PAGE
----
Thursday, December 8, 2011

The Grace Effect by Larry Alex Taunton

   Simply defined, the 'grace effect' is an observable phenomenon-that life is demonstrably better where authentic Christianity flourishes. (From the author's web site )

“Does she want a bribe,Viktor?” He looked startled and uncomfortable.
“Uh, a 'gift' might be helpful.” Viktor shifted nervously in his seat.
“Then do it,” I ordered.
 Viktor sprang from the car and went back inside. Upon his return, Viktor appeared anxious.    Getting into the car, he turned to me.
“Did she accept it?” I asked impatiently.
“Yes, she did.”
“Excellent! How much?”
“ hundred dollars.”
 Why wasn't Viktor pleased? That seemed like a bargain.
“Well done!” I congratulated him.
“Well, not exactly,” he began. “She accepted the gift but still will not give us the document we need. She says that if she expedites our papers, (her superiors) will think that she has taken a bribe.”
“Let me get this straight." I could feel a rising anger. “We have 'gifted' her to expedite this adoption-that is, to give us a paper that sits on her desk even now. But she isn't going to do it; is that right?” Viktor nodded, averting his eyes. (pg. 53,54)

The Grace Effect begins with a dinner with atheist Christopher Hitchens, Christian apologetist John Lennox, and the author. The crux is that Hitchens believes that religious beliefs are evil and cause people to do evil things. What Tuanton provides in his book, The Grace Effect, is a personal testimony of how our most basic human rights in America and Europe are based on Judeo-Christian tenets and when you take away this belief system you end up with countries like the Ukraine.

Taunton takes us on a depressing, extremely frustrating, and ultimately rewarding journey as he and his family attempt to adopt a ten year old girl, Sasha, from a Ukrainian orphanage.

His descriptions of the harrowing conditions in theses orphangages are only a little more horrifying than the government and populace that could care less. Why should these children be treated with respect? Why should they have other than rotten food to eat? Why do they need toilet paper?

What little accommodations that have been done to make these children's lives a little more bearable have all been done by short term missionaries from the U.S. For that matter most of the people trying to adopt these children are American citizens. The Ukrainians don't understand why anyone would.

“Learning that I was in their country, a small group of academics asked me to come and speak on the religious climate in America. A hand went up and a woman asked, “Why are you in Ukraine?”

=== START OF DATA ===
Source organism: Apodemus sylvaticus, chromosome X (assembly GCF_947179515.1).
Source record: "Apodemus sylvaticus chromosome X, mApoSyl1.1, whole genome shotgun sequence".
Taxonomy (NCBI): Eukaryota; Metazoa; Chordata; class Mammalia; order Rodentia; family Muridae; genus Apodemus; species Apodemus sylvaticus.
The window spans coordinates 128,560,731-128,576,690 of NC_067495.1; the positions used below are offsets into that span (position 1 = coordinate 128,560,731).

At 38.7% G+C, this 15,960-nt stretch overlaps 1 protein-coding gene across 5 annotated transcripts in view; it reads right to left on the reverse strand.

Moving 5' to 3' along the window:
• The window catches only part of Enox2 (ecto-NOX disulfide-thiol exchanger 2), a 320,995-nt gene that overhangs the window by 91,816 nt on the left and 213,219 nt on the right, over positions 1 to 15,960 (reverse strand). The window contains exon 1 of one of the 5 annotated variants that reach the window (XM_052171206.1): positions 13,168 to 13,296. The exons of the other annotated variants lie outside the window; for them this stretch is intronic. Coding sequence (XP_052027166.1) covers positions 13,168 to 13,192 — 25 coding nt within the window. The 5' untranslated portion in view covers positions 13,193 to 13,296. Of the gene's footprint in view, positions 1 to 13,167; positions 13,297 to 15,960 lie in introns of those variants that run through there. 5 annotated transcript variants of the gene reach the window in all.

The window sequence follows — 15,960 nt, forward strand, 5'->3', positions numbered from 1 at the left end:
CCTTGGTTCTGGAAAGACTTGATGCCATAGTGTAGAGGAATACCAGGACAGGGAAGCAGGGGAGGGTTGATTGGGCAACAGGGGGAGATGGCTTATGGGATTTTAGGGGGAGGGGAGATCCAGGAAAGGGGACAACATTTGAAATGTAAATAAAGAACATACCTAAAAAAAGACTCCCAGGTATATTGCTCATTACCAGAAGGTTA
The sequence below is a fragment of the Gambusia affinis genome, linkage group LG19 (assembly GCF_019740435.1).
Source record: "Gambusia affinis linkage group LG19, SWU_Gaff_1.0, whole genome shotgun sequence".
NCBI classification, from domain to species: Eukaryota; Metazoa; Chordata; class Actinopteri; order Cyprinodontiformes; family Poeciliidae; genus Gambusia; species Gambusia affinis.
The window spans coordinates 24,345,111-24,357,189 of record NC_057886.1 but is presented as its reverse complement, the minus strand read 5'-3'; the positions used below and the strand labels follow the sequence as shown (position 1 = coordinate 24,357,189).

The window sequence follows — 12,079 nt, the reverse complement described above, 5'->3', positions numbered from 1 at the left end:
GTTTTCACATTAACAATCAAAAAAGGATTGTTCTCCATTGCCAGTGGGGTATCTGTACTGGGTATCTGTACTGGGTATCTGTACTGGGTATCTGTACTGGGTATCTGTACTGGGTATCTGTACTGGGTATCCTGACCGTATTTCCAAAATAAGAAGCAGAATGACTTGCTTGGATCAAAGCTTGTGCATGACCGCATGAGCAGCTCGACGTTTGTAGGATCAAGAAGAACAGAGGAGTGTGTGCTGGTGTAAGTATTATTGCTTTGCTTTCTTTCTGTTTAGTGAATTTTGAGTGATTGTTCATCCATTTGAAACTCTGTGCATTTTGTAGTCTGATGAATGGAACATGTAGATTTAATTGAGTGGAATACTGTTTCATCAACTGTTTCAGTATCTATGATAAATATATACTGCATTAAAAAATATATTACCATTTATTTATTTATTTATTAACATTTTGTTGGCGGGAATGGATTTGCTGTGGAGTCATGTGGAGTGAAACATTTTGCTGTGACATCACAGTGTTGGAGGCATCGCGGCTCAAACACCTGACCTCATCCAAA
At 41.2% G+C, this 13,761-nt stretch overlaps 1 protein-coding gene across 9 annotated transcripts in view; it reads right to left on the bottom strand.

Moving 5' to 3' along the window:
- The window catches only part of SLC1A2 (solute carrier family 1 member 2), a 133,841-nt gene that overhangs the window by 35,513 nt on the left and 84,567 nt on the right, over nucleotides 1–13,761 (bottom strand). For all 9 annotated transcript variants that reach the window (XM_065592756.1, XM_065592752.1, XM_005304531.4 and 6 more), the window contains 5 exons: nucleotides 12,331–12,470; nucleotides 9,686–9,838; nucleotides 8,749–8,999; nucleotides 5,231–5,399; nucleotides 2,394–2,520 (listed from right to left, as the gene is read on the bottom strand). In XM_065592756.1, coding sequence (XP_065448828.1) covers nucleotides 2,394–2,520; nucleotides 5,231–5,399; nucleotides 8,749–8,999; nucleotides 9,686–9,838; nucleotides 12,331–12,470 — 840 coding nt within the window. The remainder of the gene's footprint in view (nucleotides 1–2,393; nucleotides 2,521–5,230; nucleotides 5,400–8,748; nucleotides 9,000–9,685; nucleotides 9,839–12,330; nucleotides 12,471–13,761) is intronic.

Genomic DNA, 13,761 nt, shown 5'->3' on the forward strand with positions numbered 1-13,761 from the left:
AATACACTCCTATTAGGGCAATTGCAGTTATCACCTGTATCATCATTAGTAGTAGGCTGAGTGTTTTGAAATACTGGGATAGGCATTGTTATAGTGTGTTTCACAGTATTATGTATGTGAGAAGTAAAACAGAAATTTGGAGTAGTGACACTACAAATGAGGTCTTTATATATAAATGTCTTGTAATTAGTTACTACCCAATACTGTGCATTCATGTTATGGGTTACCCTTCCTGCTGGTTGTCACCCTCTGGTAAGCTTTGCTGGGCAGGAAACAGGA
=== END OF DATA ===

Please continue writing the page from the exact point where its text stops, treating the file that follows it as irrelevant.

“My wife and I are here finalizing the adoption of a ten year-old girl.” 

A man asked, “Why would you want to adopt?” Frankly, this seemed a silly question. Aren't the reasons for adoption self-evident? A couple loves children; a child needs a home and a family and so on. I then realized that his question was shared by the whole room. 'Why adopt? Who would want to do that?'

The rest of the question-and-answer period became a referendum on adoption and my party did not win. The whole concept was anathema to most of them. This is because the concept is anathema to a culture not heavily influenced by a Christian worldview. Atheists don't do benevolence.

Adoption facilitators will tell you that very few Ukrainians or Russians adopt or volunteer their time for these abandoned children. And there is little help being offered from the Islamic world, countries where the slave trade continues to thrive. No, as with most aid, most adoptions are to parents from Western countries, overwhelmingly, to those from the United States.” (pg.117,118)

After going through this interminable process and finally adopting Sasha, Taunton lets us know that this little girl has AIDS. In spite of this they were allowed to return to the States with her. So much of what is described in this book makes me very angry. Like the twenty-something judge with bleached blonde hair, tight mini-skirt and stilletos who after finally showing up (after many last minute cancellations-one because she was watching a movie on TV) signed the papers then gets back in her Lexus and zooms off.

An irony is how Taunton and his family were treated by all the officials involved. They were rebuked by the orphanage director for feeding Sasha McDonalds because it's bad for her then rebuked again when she didn't eat much of the subsequent healthy meal they got her. All the while knowing that the food served to the children in the orphanage was so bad that if anything edible is offered, the first child near it will spit on it so no one else will get it.

Then there were the adoption officials who kept asking them over and over again how big their house was, what kind of room Sasha was going to sleep in etc..When they were well aware that even living in a shack would be an improvement to where she was currently living.

As Taunton points out, anyone who thinks that Christianity is a fake or even evil, they need to go visit countries lacking Christian values and make an objective comparison.

Or at least read The Grace Effect.

I received this book for free from Thomas Nelson Publishers


  1. WOW! I think I may just have to read this one. thank you for a great and enticing... and passionate review Sharon

  2. Thanks, Teri! I hope you get to read it.

  3. Hi Sharon,
    Thanks for commenting on my blog. I liked your review of "The Grace Effect," too.



I welcome comments from anyone with a mutual interest in the subjects I written about.